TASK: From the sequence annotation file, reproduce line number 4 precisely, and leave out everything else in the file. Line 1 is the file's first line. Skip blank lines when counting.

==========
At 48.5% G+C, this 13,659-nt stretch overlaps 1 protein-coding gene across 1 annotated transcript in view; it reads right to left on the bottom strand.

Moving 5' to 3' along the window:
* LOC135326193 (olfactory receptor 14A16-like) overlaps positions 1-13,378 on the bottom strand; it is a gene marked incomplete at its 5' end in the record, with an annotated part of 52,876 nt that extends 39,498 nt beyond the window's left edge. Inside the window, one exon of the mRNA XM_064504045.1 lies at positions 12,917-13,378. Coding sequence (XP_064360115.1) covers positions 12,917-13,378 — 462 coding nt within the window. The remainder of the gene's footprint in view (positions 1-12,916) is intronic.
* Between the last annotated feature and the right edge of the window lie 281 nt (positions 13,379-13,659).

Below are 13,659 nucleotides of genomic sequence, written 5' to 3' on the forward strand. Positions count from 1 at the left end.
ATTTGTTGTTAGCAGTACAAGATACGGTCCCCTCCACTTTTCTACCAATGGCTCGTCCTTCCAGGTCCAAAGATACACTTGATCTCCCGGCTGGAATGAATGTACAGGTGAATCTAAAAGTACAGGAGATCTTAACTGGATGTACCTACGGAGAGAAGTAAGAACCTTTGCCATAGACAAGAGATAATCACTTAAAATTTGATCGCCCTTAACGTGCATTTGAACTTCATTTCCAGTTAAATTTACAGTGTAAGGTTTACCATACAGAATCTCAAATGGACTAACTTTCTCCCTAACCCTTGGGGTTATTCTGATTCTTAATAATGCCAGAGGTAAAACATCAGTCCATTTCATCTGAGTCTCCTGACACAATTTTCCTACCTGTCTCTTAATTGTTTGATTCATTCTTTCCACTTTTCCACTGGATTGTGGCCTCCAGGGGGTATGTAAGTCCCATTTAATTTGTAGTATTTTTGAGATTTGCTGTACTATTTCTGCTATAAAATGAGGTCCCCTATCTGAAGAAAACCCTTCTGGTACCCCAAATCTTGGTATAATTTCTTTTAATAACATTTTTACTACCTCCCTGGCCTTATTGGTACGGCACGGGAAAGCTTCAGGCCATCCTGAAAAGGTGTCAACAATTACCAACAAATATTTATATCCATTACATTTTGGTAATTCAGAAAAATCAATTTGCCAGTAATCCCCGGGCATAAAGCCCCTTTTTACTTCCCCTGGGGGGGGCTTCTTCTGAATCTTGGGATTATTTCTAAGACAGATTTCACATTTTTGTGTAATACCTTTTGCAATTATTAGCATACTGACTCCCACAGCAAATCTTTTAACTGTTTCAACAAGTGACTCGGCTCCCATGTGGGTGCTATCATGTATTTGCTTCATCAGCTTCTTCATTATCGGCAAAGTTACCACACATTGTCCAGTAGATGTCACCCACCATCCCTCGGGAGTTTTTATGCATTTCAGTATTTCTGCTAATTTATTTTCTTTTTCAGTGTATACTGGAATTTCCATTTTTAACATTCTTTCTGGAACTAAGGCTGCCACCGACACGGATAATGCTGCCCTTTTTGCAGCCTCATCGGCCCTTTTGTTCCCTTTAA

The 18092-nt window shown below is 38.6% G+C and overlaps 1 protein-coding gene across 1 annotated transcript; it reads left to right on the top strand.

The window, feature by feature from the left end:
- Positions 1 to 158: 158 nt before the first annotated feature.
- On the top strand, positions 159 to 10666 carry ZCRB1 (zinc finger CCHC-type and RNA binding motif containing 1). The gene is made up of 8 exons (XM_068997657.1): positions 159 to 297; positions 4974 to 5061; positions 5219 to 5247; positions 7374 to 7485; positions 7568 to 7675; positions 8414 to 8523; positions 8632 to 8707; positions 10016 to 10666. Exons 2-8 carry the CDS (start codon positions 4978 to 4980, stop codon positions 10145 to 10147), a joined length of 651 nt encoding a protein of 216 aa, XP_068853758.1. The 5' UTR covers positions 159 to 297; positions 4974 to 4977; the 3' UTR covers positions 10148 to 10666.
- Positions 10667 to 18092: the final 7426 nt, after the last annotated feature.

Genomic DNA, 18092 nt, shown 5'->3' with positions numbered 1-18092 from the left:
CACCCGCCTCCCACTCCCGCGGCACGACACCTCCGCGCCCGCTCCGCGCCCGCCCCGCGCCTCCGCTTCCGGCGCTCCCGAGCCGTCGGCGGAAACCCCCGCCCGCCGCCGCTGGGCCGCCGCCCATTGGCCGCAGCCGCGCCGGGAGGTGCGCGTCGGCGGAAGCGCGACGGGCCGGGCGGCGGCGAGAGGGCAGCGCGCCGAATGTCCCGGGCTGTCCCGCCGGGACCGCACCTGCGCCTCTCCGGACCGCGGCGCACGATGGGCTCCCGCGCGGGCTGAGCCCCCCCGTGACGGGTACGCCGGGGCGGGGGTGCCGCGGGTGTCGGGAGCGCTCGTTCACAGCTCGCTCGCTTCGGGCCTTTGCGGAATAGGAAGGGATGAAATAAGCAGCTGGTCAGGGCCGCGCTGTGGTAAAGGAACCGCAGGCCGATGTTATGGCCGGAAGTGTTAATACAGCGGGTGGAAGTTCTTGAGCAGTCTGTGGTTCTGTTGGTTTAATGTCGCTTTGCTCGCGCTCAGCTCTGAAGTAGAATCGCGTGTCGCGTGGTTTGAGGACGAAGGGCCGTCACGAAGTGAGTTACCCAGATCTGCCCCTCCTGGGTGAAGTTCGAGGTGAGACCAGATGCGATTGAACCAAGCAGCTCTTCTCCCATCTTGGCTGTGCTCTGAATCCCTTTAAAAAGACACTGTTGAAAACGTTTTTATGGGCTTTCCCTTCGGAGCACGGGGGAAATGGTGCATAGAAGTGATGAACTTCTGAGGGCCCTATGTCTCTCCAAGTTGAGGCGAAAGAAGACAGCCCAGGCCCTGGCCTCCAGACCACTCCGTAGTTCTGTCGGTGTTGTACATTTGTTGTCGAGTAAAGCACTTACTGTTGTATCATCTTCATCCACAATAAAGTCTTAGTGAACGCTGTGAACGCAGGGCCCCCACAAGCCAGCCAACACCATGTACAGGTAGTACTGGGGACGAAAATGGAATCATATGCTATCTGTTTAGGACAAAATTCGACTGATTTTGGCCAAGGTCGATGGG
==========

* Between the last annotated feature and the right edge of the window lie 281 nt (positions 13,379-13,659).